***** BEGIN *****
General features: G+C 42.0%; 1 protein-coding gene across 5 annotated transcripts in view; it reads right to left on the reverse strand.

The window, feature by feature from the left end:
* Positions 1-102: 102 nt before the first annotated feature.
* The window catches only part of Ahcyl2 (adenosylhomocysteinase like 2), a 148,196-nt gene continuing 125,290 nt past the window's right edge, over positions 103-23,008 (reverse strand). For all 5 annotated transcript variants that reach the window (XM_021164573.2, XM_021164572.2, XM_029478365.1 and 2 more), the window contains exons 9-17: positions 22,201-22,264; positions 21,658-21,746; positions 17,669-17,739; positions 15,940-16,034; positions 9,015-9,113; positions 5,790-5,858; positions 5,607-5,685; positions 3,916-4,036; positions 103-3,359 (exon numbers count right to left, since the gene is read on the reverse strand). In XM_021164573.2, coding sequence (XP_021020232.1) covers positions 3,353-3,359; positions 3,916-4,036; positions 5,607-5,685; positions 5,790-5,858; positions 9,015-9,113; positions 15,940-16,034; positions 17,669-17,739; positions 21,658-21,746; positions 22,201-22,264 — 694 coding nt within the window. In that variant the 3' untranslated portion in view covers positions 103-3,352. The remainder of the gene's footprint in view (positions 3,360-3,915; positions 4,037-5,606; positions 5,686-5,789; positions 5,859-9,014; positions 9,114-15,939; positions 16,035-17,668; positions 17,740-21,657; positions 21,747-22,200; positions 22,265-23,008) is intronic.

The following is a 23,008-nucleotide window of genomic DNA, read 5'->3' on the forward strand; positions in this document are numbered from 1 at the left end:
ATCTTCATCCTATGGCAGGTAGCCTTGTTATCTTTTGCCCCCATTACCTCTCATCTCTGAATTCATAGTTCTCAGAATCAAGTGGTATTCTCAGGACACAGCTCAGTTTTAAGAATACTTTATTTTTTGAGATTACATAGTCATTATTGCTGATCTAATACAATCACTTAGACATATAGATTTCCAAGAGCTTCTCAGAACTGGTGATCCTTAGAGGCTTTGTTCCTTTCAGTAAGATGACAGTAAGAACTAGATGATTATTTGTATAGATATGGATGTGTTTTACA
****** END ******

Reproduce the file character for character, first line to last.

General features: G+C 42.0%; 1 protein-coding gene across 5 annotated transcripts in view; it reads right to left on the reverse strand.

The window, feature by feature from the left end:
* Positions 1-102: 102 nt before the first annotated feature.
* The window catches only part of Ahcyl2 (adenosylhomocysteinase like 2), a 148,196-nt gene continuing 125,290 nt past the window's right edge, over positions 103-23,008 (reverse strand). For all 5 annotated transcript variants that reach the window (XM_021164573.2, XM_021164572.2, XM_029478365.1 and 2 more), the window contains exons 9-17: positions 22,201-22,264; positions 21,658-21,746; positions 17,669-17,739; positions 15,940-16,034; positions 9,015-9,113; positions 5,790-5,858; positions 5,607-5,685; positions 3,916-4,036; positions 103-3,359 (exon numbers count right to left, since the gene is read on the reverse strand). In XM_021164573.2, coding sequence (XP_021020232.1) covers positions 3,353-3,359; positions 3,916-4,036; positions 5,607-5,685; positions 5,790-5,858; positions 9,015-9,113; positions 15,940-16,034; positions 17,669-17,739; positions 21,658-21,746; positions 22,201-22,264 — 694 coding nt within the window. In that variant the 3' untranslated portion in view covers positions 103-3,352. The remainder of the gene's footprint in view (positions 3,360-3,915; positions 4,037-5,606; positions 5,686-5,789; positions 5,859-9,014; positions 9,114-15,939; positions 16,035-17,668; positions 17,740-21,657; positions 21,747-22,200; positions 22,265-23,008) is intronic.

The following is a 23,008-nucleotide window of genomic DNA, read 5'->3' on the forward strand; positions in this document are numbered from 1 at the left end:
ATCTTCATCCTATGGCAGGTAGCCTTGTTATCTTTTGCCCCCATTACCTCTCATCTCTGAATTCATAGTTCTCAGAATCAAGTGGTATTCTCAGGACACAGCTCAGTTTTAAGAATACTTTATTTTTTGAGATTACATAGTCATTATTGCTGATCTAATACAATCACTTAGACATATAGATTTCCAAGAGCTTCTCAGAACTGGTGATCCTTAGAGGCTTTGTTCCTTTCAGTAAGATGACAGTAAGAACTAGATGATTATTTGTATAGATATGGATGTGTTTTACA